Archives for October 2009

Not So Little Boxes

Last post I talked about our love/hate relationship with the personal boxes we put ourselves in.  But there are some socially imposed boxes that we are put in because of our race, our culture, our religion, our physical makeup, etc. that carry with them stereotypes of behavior and expectation that are even harder to escape.

Remember the folk song about the calf “bound for market” who is told by the farmer to stop complaining.  “Who told you to be a calf?  You should be like the swallow and have wings.”  I always loved this song, but recently I’ve begun to see the subtle irony in the story.

I identify with the calf, not the farmer, or the swallow.

Why is this?   Is it because there is an unwritten subtext in the song?  Probably.

Calves don’t have a choice to grow wings and fly away.  The only way the calf is going to escape being sold and slaughtered is if there is outside intervention.  That’s not the calf’s fault.  If we look at it from this point of view, the song, using the voice of the calf’s exploiter — the farmer — is blaming the victim for his victimhood.  The farmer has put the calf in a box that says, “All calves are meant for slaughter.”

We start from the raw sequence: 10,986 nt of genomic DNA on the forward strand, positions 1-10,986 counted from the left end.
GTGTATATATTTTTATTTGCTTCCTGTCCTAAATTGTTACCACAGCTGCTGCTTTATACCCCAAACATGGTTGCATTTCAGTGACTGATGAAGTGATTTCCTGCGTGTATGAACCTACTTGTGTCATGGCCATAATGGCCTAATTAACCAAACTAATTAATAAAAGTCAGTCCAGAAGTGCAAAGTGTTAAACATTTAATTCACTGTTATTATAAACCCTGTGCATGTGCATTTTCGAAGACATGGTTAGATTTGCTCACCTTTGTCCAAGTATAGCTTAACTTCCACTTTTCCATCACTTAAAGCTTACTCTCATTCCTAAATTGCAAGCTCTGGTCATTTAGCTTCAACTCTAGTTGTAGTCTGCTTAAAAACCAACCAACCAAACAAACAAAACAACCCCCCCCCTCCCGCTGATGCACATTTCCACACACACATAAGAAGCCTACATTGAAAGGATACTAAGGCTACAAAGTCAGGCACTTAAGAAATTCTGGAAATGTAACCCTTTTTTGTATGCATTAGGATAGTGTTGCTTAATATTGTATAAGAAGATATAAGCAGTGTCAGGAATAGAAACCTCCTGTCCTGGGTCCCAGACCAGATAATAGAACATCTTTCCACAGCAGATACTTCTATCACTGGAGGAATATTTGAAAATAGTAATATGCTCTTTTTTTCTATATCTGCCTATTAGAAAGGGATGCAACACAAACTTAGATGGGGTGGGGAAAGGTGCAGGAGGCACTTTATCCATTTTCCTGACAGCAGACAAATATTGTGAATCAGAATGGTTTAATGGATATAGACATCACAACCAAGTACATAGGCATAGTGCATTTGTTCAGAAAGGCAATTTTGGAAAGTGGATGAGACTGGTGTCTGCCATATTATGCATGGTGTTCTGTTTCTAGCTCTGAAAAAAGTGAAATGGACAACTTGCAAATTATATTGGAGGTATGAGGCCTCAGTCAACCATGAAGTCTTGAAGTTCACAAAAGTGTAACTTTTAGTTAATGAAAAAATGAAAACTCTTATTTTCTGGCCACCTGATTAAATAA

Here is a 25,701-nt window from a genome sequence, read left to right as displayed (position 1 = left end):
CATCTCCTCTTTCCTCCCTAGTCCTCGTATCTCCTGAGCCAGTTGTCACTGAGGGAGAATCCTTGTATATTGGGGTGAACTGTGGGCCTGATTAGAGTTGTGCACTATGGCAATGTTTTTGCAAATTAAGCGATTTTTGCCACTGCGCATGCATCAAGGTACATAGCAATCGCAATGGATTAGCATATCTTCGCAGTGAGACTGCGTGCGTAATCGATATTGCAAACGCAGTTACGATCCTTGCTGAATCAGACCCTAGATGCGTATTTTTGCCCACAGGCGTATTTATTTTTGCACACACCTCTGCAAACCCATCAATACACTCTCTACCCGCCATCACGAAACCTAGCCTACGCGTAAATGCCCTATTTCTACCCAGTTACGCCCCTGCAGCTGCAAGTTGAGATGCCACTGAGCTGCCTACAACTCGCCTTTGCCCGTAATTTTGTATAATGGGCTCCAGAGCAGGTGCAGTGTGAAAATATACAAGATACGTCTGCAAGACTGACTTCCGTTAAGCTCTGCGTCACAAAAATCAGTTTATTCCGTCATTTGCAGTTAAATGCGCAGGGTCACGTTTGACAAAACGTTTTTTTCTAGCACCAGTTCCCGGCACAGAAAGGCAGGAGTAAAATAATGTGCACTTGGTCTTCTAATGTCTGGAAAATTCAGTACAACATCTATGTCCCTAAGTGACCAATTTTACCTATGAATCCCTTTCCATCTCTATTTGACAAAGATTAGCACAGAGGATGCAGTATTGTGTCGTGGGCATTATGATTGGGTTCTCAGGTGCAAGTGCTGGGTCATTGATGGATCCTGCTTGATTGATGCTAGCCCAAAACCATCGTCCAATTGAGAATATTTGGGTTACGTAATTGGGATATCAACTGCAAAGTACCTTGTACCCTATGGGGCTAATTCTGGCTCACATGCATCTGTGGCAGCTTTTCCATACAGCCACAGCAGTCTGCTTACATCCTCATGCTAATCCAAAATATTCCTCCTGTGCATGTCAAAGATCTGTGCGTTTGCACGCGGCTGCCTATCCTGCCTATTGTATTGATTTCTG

This was not the original intention of the author, Aaron Tsaytlin (1899-1974).  The song was written in Yiddish during the Nazi era and translated into English first by the composer of the music, Sholom Secunda, and later by Arthur Kevess and Teddi Schwartz.

There is no voice of the farmer in the original translation.  The song is written from the point of view of the calf who asks the wind, “Why can’t I fly like the swallow, why did I have to be a calf?”  The wind replies, “Calves are born and soon are slaughtered with no hope of being saved.  Only those with wings like swallows will not ever be enslaved.”  The voice of the wind is not the voice of an exploiter, but a neutral voice.  It seems to be saying, “This is the way things are.”  This doesn’t blame the victim, but it also leaves the victim feeling pretty hopeless! (

Interestingly, the second English translation, the one written from the farmer’s point of view, was written in 1956, after the defeat of the Nazis.

There is a “script” in our society that says that people shouldn’t complain about being victimized.  They should just “grow wings” and pull themselves out of the situation, out of poverty, out of racism, and all the myriad other deep mires people find themselves in.  In other words, if you are victimized, it’s your own fault and it’s okay to exploit you!